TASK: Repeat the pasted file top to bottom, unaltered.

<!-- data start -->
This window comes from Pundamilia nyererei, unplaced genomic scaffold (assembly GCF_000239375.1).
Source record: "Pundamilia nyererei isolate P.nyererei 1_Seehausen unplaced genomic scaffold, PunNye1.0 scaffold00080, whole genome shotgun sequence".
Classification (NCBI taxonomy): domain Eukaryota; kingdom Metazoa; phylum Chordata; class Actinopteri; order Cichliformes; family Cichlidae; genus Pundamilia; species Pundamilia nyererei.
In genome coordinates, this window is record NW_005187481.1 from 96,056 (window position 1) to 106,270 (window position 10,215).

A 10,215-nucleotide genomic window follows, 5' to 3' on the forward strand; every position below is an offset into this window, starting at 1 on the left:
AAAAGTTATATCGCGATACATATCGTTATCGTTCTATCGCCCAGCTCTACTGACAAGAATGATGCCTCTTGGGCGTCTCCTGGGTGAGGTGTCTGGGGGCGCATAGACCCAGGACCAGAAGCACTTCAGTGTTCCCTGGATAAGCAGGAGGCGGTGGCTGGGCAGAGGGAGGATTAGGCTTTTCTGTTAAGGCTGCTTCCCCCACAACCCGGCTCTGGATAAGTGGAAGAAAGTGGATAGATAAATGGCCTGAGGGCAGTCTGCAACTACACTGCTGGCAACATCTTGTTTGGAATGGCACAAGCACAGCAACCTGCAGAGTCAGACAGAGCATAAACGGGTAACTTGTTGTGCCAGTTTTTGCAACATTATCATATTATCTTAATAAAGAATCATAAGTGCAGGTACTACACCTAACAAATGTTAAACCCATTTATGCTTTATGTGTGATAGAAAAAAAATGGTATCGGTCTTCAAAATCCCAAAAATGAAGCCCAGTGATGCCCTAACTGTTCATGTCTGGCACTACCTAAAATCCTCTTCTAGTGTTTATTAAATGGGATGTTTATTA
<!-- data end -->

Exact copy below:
This window comes from Pundamilia nyererei, unplaced genomic scaffold (assembly GCF_000239375.1).
Source record: "Pundamilia nyererei isolate P.nyererei 1_Seehausen unplaced genomic scaffold, PunNye1.0 scaffold00080, whole genome shotgun sequence".
Classification (NCBI taxonomy): domain Eukaryota; kingdom Metazoa; phylum Chordata; class Actinopteri; order Cichliformes; family Cichlidae; genus Pundamilia; species Pundamilia nyererei.
In genome coordinates, this window is record NW_005187481.1 from 96,056 (window position 1) to 106,270 (window position 10,215).

A 10,215-nucleotide genomic window follows, 5' to 3' on the forward strand; every position below is an offset into this window, starting at 1 on the left:
AAAAGTTATATCGCGATACATATCGTTATCGTTCTATCGCCCAGCTCTACTGACAAGAATGATGCCTCTTGGGCGTCTCCTGGGTGAGGTGTCTGGGGGCGCATAGACCCAGGACCAGAAGCACTTCAGTGTTCCCTGGATAAGCAGGAGGCGGTGGCTGGGCAGAGGGAGGATTAGGCTTTTCTGTTAAGGCTGCTTCCCCCACAACCCGGCTCTGGATAAGTGGAAGAAAGTGGATAGATAAATGGCCTGAGGGCAGTCTGCAACTACACTGCTGGCAACATCTTGTTTGGAATGGCACAAGCACAGCAACCTGCAGAGTCAGACAGAGCATAAACGGGTAACTTGTTGTGCCAGTTTTTGCAACATTATCATATTATCTTAATAAAGAATCATAAGTGCAGGTACTACACCTAACAAATGTTAAACCCATTTATGCTTTATGTGTGATAGAAAAAAAATGGTATCGGTCTTCAAAATCCCAAAAATGAAGCCCAGTGATGCCCTAACTGTTCATGTCTGGCACTACCTAAAATCCTCTTCTAGTGTTTATTAAATGGGATGTTTATTA